Mitta Mitta River
The Basin is mostly steep mountains or hills with extensive forest covering about 70% of the area. The upper reaches of the Mitta Mitta River, including its tributaries, drain from the High Plains through deeply dissected forests. The Mitta Mitta River then flows for 70 km through forest, Lake Dartmouth and then a wide valley to Lake Hume. Most of the waterways are in good to excellent condition. Some sections of river bank have been cleared of native vegetation and/or damaged by stock but habitat for aquatic biota is generally very good throughout the Basin.
Lake Dartmouth, situated in the middle reaches of the river and in the centre of the Basin, controls all river flow downstream to Lake Hume. Most of the Basin has a mean annual rainfall over 700 mm with rainfall increasing with elevation to 2,400 mm at Mt. Bogong.
Two lakes (Hume and Dartmouth) are noted fishing waters providing angling and other recreational activities. Lake Hume provides all-year-round fishing for a wide variety of species. Two rivers (Bundarra and Cobungra) are well known brown trout streams. There is good access by conventional vehicles to the two lakes, the lower reaches and some sections of the upper reaches of the Mitta Mitta River but other locations may require 4WD vehicles or walking. There is limited access to many of the smaller creeks in this Basin.
The extensive period of drought resulted in low flows in some streams but anglers report fish populations still present with successful angling results (2008).
Fishing Opportunities and Access Maps
Freshwater Fish in the Basin
- (Large fish): Murray cod, golden perch, *Macquarie perch, Murray spiny crayfish, trout cod, #silver perch.
- (Small fish): Australian smelt, blackfish, *climbing galaxias, flathead galaxias, mountain galaxias and southern pygmy perch.
- Brown trout, rainbow trout, European carp, goldfish, redfin and eastern gambusia.
Native species in bold are protected in this Basin. Introduced species in bold are declared noxious.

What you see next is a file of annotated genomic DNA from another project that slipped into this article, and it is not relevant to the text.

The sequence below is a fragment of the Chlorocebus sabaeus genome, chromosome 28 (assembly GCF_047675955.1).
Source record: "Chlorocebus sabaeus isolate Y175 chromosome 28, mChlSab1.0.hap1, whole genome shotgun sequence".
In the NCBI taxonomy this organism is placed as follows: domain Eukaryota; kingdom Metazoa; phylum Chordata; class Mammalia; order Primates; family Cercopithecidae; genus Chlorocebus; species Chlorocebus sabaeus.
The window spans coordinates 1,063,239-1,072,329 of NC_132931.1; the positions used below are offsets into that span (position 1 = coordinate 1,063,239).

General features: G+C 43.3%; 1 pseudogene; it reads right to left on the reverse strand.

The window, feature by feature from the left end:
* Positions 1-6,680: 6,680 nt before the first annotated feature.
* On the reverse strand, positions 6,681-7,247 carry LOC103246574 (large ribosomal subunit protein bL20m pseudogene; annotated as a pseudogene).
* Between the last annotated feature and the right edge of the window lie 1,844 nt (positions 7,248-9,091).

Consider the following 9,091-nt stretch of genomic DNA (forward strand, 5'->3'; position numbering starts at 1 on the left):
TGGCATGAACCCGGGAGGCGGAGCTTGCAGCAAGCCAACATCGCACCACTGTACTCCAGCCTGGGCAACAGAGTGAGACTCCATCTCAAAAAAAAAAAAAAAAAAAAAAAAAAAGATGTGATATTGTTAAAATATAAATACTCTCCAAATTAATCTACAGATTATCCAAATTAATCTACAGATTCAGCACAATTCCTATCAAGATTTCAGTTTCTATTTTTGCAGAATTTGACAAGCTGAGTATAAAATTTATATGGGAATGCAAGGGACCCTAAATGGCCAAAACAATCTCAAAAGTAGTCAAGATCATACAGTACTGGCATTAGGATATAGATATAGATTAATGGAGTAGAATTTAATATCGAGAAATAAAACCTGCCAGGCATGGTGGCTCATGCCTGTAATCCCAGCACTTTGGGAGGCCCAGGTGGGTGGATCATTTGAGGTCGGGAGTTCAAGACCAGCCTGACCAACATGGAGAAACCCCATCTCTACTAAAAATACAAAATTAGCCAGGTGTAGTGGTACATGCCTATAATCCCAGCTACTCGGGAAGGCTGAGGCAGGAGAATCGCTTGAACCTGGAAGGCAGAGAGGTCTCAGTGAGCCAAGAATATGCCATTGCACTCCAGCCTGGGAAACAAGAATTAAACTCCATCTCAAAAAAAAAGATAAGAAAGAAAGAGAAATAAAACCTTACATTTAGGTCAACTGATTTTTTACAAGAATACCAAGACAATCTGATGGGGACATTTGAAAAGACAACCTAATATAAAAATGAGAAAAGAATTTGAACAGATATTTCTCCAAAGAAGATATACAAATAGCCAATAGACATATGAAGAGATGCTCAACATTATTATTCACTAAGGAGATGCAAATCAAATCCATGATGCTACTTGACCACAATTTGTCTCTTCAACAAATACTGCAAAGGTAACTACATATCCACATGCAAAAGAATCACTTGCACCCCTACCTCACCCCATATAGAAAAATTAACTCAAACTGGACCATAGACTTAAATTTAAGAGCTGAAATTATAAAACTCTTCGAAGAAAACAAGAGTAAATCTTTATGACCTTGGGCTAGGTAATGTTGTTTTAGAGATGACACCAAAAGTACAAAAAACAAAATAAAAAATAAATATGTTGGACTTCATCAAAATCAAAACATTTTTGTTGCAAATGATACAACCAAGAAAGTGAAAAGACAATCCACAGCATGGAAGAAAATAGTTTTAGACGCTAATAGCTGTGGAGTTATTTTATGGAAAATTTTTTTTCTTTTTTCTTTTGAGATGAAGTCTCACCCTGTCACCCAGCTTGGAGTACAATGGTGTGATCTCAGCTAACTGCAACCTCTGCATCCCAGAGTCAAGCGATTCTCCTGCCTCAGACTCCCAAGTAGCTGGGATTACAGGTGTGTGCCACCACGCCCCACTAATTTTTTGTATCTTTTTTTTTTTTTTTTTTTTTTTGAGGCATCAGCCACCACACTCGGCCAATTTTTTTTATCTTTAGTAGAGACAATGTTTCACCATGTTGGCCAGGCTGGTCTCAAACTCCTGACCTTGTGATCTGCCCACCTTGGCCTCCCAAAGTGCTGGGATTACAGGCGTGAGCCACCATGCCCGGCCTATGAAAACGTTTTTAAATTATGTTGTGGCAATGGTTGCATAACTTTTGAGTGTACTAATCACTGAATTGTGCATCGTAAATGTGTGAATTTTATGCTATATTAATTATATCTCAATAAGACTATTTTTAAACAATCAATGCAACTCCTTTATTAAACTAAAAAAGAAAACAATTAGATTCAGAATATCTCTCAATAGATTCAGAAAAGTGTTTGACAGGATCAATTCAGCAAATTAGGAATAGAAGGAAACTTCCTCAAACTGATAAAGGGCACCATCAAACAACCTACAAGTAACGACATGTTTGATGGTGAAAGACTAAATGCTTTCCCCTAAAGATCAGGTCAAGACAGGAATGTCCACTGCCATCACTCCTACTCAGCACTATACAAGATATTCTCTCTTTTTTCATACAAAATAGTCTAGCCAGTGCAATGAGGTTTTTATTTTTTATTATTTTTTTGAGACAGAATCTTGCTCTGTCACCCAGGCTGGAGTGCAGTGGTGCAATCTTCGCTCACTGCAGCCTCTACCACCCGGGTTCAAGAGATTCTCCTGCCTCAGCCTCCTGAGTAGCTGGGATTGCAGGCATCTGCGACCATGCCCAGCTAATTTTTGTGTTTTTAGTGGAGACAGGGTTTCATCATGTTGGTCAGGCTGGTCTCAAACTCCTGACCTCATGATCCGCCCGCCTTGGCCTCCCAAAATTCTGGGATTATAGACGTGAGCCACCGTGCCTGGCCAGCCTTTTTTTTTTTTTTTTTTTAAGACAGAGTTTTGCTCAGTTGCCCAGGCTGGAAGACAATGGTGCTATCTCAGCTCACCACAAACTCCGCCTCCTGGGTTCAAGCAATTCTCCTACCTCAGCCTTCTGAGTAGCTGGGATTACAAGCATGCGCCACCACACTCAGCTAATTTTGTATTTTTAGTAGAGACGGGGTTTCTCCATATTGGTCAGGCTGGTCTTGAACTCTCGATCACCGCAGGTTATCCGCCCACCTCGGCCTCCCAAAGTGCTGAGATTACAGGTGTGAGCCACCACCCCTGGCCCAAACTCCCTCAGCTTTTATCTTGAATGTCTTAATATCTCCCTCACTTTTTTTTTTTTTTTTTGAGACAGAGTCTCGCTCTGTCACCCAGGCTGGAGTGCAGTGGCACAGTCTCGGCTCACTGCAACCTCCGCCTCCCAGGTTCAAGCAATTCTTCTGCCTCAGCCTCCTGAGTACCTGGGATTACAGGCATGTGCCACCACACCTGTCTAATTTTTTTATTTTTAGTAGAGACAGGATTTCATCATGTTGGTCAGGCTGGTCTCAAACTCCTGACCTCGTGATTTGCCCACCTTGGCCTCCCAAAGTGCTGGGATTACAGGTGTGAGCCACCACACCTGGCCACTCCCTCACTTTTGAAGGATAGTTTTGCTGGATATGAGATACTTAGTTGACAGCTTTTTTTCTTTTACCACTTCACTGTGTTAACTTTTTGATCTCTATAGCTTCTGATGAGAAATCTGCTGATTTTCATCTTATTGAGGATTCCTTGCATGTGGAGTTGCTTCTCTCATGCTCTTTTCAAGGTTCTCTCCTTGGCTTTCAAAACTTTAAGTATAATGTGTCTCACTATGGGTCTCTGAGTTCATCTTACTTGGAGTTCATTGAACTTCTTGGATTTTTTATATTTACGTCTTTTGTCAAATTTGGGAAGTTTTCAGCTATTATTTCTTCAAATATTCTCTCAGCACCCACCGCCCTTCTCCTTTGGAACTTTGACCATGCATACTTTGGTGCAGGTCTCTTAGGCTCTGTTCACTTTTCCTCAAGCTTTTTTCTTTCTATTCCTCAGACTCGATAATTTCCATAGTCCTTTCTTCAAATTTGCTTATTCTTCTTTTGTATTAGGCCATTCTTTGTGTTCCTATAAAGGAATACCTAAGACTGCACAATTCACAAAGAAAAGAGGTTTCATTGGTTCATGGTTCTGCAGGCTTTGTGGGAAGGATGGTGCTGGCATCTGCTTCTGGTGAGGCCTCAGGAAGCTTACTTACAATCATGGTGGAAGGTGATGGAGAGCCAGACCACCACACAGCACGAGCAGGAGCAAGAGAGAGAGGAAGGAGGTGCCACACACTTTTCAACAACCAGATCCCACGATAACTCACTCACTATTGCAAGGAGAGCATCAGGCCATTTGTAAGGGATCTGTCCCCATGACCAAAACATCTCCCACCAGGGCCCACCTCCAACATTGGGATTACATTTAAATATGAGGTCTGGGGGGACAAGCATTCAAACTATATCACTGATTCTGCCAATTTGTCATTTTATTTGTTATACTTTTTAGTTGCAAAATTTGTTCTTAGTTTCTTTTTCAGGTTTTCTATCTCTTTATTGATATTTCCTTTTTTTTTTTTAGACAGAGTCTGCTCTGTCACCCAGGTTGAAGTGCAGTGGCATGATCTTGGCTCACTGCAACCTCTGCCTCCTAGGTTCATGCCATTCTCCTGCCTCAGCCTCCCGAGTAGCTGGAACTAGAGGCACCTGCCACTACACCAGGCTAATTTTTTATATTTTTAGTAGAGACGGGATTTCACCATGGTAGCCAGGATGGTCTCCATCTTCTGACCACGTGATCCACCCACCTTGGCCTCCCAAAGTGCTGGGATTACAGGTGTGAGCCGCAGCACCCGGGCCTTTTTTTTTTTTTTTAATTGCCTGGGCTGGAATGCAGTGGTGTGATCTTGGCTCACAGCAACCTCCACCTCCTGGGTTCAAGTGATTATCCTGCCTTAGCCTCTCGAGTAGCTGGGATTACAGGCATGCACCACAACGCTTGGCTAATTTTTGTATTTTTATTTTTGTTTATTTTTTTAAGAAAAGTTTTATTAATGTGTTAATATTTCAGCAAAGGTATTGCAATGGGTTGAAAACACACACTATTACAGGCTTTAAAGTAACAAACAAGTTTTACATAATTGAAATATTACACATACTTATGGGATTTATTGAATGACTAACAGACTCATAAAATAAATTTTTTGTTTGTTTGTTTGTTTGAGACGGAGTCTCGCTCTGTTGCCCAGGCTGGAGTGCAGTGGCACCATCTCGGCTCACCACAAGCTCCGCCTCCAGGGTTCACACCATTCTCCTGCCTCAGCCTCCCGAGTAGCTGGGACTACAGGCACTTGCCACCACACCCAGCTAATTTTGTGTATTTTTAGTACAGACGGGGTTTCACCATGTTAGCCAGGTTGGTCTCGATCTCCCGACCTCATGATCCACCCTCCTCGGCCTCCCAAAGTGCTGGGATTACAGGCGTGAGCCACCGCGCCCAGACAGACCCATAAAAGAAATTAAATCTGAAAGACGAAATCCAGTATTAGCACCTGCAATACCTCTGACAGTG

# silver perch may be taken only from Lake Hume and *Macquarie perch only from Lake Dartmouth. Both species are protected in all other waters.
* climbing galaxias are native to coastal catchments. They are believed to have entered the northern catchments via the Snowy River Scheme.
The alpine spiny crayfish may occur in the headwaters at high altitude.
See Introduction for information on management agencies and programs.
The Victorian Fisheries Authority
- manages stocking, fisheries policy, compliance with fisheries regulations and angler contact.
- Fisheries Management Plan Fisheries Management Plan (FMP) (a recent project that provides recreational anglers, government agencies and other stakeholders with clear guidance on fisheries management issues with a regional area over a five year period).
A FMP has been declared for waters within this Basin. Fisheries Victoria Report Series. North East Fishery Management Plan. No 48. August 2007.
- Stocking Program (stocking plans for desirable species are based on an approved Victorian Fisheries Authority stocking policy and are reviewed annually via Vic Fish Stock). Hume Lake receives golden perch, brown trout, rainbow trout and occasionally Murray cod. The lower Mitta Mitta River was stocked with Murray cod in 2008. Trout cod have been stocked into the upper Mitta Mitta River. All the rivers carry self-sustaining populations of trout.
Up-to-date information on numbers and size of each species stocked can be found under Fish Stocking in the Fisheries and Aquaculture section of this website or in the annual Vic Fish Stock Report published by the department.